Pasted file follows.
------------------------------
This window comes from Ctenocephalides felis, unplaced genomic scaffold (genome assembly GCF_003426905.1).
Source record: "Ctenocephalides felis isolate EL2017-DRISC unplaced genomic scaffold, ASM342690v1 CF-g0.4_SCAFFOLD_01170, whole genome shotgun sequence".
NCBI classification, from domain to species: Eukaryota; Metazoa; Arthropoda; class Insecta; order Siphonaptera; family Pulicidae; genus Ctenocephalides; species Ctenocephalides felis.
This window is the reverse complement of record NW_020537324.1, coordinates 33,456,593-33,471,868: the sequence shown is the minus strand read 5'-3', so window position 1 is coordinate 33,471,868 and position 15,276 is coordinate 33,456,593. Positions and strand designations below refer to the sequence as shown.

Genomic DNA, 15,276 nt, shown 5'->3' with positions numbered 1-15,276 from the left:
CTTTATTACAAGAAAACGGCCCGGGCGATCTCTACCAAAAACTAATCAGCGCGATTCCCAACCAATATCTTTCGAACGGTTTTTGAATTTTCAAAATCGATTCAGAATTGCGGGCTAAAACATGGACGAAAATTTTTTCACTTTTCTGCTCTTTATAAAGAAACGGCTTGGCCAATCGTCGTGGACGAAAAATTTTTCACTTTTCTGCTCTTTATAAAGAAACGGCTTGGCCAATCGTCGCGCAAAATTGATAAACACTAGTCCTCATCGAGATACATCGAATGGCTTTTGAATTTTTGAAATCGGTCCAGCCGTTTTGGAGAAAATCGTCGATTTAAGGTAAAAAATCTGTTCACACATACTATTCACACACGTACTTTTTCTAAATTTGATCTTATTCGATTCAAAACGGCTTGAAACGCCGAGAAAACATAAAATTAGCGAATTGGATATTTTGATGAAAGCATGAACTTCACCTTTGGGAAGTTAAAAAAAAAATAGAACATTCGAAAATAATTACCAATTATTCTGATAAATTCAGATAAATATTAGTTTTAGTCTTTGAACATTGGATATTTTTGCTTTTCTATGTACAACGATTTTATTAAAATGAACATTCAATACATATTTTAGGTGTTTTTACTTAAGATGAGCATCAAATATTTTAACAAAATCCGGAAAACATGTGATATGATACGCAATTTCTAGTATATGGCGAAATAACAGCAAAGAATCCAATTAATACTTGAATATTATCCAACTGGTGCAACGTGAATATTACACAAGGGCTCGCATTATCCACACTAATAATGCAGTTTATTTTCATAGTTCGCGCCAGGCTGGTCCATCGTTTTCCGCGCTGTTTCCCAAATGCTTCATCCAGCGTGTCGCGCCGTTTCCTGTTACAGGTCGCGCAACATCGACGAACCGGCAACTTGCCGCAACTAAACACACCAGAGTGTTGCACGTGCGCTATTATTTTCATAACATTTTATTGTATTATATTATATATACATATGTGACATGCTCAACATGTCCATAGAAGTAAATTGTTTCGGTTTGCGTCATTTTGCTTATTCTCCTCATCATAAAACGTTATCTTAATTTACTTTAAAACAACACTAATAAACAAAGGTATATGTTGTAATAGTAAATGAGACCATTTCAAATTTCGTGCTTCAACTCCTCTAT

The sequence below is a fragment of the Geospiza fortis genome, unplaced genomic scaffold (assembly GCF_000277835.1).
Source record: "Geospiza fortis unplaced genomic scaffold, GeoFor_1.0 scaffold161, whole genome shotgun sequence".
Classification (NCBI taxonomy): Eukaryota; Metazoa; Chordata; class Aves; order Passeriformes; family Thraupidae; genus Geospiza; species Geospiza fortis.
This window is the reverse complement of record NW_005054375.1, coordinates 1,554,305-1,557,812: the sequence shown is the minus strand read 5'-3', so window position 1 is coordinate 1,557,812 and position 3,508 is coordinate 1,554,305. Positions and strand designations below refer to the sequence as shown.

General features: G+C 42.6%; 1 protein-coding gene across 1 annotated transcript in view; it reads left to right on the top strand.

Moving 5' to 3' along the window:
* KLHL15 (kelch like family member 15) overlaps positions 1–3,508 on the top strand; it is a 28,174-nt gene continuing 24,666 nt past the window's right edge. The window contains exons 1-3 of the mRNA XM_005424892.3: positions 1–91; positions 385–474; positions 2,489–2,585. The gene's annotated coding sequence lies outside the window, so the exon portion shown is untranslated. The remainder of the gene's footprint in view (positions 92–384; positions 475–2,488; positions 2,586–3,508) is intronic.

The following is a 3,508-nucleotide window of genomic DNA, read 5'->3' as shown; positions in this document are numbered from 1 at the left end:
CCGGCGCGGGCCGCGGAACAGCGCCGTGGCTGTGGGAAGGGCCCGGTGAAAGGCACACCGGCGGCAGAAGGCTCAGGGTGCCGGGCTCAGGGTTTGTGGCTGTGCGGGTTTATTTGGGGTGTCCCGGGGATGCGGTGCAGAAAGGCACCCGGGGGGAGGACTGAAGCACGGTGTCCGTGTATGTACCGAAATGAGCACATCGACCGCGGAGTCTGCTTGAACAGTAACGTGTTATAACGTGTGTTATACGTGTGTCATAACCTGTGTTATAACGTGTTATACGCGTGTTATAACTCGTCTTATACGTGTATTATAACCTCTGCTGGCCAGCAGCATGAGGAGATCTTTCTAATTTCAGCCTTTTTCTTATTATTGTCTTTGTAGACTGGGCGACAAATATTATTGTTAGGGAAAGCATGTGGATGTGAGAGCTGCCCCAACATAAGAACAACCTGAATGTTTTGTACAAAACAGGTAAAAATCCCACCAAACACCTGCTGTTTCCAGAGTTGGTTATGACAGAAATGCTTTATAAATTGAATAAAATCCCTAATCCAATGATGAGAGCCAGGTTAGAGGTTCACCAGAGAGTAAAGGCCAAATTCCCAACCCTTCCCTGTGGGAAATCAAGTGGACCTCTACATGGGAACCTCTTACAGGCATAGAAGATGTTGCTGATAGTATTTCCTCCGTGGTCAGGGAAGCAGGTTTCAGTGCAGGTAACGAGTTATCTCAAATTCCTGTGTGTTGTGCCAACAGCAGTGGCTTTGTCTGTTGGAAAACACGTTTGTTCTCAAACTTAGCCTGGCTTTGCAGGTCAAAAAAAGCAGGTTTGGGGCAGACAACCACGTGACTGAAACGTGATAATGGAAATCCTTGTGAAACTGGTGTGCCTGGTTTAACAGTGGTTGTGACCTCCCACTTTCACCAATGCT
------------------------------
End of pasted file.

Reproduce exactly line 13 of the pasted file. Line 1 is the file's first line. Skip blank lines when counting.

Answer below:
* KLHL15 (kelch like family member 15) overlaps positions 1–3,508 on the top strand; it is a 28,174-nt gene continuing 24,666 nt past the window's right edge. The window contains exons 1-3 of the mRNA XM_005424892.3: positions 1–91; positions 385–474; positions 2,489–2,585. The gene's annotated coding sequence lies outside the window, so the exon portion shown is untranslated. The remainder of the gene's footprint in view (positions 92–384; positions 475–2,488; positions 2,586–3,508) is intronic.